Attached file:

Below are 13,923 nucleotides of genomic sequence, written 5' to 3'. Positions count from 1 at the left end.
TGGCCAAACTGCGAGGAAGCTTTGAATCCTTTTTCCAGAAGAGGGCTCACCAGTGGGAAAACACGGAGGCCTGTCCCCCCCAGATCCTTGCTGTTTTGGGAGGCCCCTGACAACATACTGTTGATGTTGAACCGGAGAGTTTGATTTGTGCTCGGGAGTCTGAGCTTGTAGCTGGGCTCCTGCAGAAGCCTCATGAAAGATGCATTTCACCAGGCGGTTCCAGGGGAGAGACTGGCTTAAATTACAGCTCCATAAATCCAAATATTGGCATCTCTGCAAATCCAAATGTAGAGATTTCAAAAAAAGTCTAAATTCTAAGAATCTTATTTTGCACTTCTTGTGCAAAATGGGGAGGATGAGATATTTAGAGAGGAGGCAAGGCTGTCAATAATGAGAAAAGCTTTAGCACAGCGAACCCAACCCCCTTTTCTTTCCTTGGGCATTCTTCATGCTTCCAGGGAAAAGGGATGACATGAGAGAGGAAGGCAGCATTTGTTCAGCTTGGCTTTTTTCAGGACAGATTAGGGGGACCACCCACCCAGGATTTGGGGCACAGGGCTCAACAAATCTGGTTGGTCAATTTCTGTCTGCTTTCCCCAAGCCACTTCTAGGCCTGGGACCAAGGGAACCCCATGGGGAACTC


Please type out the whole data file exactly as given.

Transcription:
Below are 13,923 nucleotides of genomic sequence, written 5' to 3'. Positions count from 1 at the left end.
TGGCCAAACTGCGAGGAAGCTTTGAATCCTTTTTCCAGAAGAGGGCTCACCAGTGGGAAAACACGGAGGCCTGTCCCCCCCAGATCCTTGCTGTTTTGGGAGGCCCCTGACAACATACTGTTGATGTTGAACCGGAGAGTTTGATTTGTGCTCGGGAGTCTGAGCTTGTAGCTGGGCTCCTGCAGAAGCCTCATGAAAGATGCATTTCACCAGGCGGTTCCAGGGGAGAGACTGGCTTAAATTACAGCTCCATAAATCCAAATATTGGCATCTCTGCAAATCCAAATGTAGAGATTTCAAAAAAAGTCTAAATTCTAAGAATCTTATTTTGCACTTCTTGTGCAAAATGGGGAGGATGAGATATTTAGAGAGGAGGCAAGGCTGTCAATAATGAGAAAAGCTTTAGCACAGCGAACCCAACCCCCTTTTCTTTCCTTGGGCATTCTTCATGCTTCCAGGGAAAAGGGATGACATGAGAGAGGAAGGCAGCATTTGTTCAGCTTGGCTTTTTTCAGGACAGATTAGGGGGACCACCCACCCAGGATTTGGGGCACAGGGCTCAACAAATCTGGTTGGTCAATTTCTGTCTGCTTTCCCCAAGCCACTTCTAGGCCTGGGACCAAGGGAACCCCATGGGGAACTC